Getting Started with 1-2-3 Magic
One of the most frequent questions we get at 1-2-3 Magic workshops is this: Do we tell the kids about the program first, or do we just start?
Here's the answer: For most kids over four or so, you're going to do what we call The Kickoff Conversation (Chapter 9). You're going to tell the kids about counting and about the new rules. You'll tell them that things are going to be different.
The Kickoff Conversation has two parts, a verbal part (what you say) and a nonverbal part (how you say it). For the verbal part, you explain how counting works, and you tell the kids that there will be a part of the new procedure that they will like and a part they will not like. They'll not like the fact that when they do something really out of line (hitting, bad language, disrespect), they'll get an automatic 3 and a longer rest period. What they will like—and they really will!—is the fact that when they come out of their rest period, the problem will NOT be discussed anymore. Kids always find that a relief. And don't worry, they'll still get the message about misbehavior.
The nonverbal portion of The Kickoff Conversation is just as important as the verbal, or content, part. How you say what you say to the children communicates your knowledge of the program, your commitment to it, and your determination to see it through. Always remember this: With absolutely no training whatsoever, kids are experts at reading between the lines. They will know right away if you are A) really in for the long haul, B) ambivalent about the new program, or C) wishy-washy. If you are in the B or C category, don't introduce the program to your little ones until you're ready.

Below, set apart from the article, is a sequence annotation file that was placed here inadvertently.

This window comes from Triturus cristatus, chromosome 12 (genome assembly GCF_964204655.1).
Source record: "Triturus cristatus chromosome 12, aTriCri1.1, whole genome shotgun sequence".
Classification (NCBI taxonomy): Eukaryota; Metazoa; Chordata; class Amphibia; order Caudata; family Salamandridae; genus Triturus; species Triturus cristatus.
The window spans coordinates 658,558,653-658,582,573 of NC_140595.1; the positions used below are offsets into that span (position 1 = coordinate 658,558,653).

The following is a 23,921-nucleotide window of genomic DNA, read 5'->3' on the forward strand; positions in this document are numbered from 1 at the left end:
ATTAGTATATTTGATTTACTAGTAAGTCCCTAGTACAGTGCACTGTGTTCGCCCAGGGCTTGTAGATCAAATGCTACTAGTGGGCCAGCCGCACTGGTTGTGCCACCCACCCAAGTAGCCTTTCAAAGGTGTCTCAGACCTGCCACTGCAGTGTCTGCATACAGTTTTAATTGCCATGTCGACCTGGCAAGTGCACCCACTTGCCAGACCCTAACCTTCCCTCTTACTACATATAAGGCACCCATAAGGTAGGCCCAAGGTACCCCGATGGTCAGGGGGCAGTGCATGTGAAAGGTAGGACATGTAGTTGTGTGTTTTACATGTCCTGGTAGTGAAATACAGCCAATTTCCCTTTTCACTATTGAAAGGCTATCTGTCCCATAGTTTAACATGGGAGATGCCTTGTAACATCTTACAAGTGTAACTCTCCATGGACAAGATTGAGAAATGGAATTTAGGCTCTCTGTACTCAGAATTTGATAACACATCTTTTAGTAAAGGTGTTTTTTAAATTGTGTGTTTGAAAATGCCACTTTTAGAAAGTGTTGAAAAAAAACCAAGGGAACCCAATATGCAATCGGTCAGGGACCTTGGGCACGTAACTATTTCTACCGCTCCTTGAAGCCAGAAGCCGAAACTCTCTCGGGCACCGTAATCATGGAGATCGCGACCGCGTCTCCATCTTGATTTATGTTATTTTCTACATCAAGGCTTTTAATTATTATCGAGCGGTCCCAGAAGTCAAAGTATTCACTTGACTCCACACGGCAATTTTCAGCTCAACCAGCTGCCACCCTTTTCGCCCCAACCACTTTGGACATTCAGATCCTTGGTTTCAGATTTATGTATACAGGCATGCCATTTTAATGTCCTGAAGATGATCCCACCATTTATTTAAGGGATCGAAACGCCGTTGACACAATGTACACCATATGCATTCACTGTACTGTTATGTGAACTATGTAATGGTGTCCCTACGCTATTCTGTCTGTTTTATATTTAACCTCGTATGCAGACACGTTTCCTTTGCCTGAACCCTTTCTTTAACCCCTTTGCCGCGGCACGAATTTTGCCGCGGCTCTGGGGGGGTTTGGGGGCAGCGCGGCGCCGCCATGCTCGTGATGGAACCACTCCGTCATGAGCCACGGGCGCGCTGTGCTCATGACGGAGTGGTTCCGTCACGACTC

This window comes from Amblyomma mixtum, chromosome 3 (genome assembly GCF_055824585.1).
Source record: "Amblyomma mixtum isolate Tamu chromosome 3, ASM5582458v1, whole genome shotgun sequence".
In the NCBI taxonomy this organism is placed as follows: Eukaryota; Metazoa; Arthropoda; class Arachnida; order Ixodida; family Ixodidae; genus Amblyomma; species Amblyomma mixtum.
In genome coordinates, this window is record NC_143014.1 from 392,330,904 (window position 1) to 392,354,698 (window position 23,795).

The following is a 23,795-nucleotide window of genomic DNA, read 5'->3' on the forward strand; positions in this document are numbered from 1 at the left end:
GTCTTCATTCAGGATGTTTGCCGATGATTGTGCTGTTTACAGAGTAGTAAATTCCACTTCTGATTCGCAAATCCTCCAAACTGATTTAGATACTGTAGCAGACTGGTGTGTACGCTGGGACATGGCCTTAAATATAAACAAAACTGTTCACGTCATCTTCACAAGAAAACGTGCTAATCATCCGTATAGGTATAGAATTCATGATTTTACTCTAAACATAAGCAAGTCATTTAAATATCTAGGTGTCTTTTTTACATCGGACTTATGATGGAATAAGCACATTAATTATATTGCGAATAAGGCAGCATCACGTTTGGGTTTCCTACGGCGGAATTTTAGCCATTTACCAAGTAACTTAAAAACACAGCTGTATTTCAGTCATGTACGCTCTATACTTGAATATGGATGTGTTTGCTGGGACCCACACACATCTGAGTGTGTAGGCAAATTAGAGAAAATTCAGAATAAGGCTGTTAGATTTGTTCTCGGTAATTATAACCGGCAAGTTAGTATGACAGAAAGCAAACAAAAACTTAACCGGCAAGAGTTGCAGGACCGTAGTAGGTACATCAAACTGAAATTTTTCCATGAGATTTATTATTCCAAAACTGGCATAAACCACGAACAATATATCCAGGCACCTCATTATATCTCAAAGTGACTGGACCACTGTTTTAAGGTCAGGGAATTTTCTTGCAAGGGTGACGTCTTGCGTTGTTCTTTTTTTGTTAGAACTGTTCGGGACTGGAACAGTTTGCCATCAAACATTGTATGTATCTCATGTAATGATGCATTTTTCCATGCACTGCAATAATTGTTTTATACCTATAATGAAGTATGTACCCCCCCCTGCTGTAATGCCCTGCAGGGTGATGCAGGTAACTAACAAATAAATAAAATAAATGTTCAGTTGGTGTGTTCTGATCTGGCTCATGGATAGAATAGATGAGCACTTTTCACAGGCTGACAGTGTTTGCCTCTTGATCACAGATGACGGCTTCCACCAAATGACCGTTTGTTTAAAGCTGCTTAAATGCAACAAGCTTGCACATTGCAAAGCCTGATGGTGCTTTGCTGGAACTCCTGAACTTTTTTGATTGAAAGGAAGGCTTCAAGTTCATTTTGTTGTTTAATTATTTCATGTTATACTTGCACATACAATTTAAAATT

After you explain the program, ask the children if they have any questions. Many kids will look at you like, "Yeah right. Mom just went to the library again and got another book on how to raise us guys." Don't worry about this attitude and don't overexplain. Your next step will be to make believers out of your offspring with actions, not words.
What about the four and under crowd? Try a little role-playing. Let mom play the person counting. Let dad or uncle or next-door neighbor play the part of a child acting up. Mom counts dad, dad goes for rest period, the kids laugh. They won't laugh when it's their turn to be counted! Got The Six Kinds of Testing and Manipulation memorized (Chapter 10)?
Good luck and go get 'em!
A Note About Disrespect
Parents often complain about their children being disrespectful. Major instances of disrespect can be a problem, especially if the problem is chronic. The good news is that disrespect can be counted. One caution, though: Make sure YOU don't start the Insult Bandwagon on its path. Too often, mom or dad is actually the first person to use the rude or insolent tone. The child then responds in kind and gets yelled at or disciplined. That's a pretty confusing message to a young person.
Learn more about the program here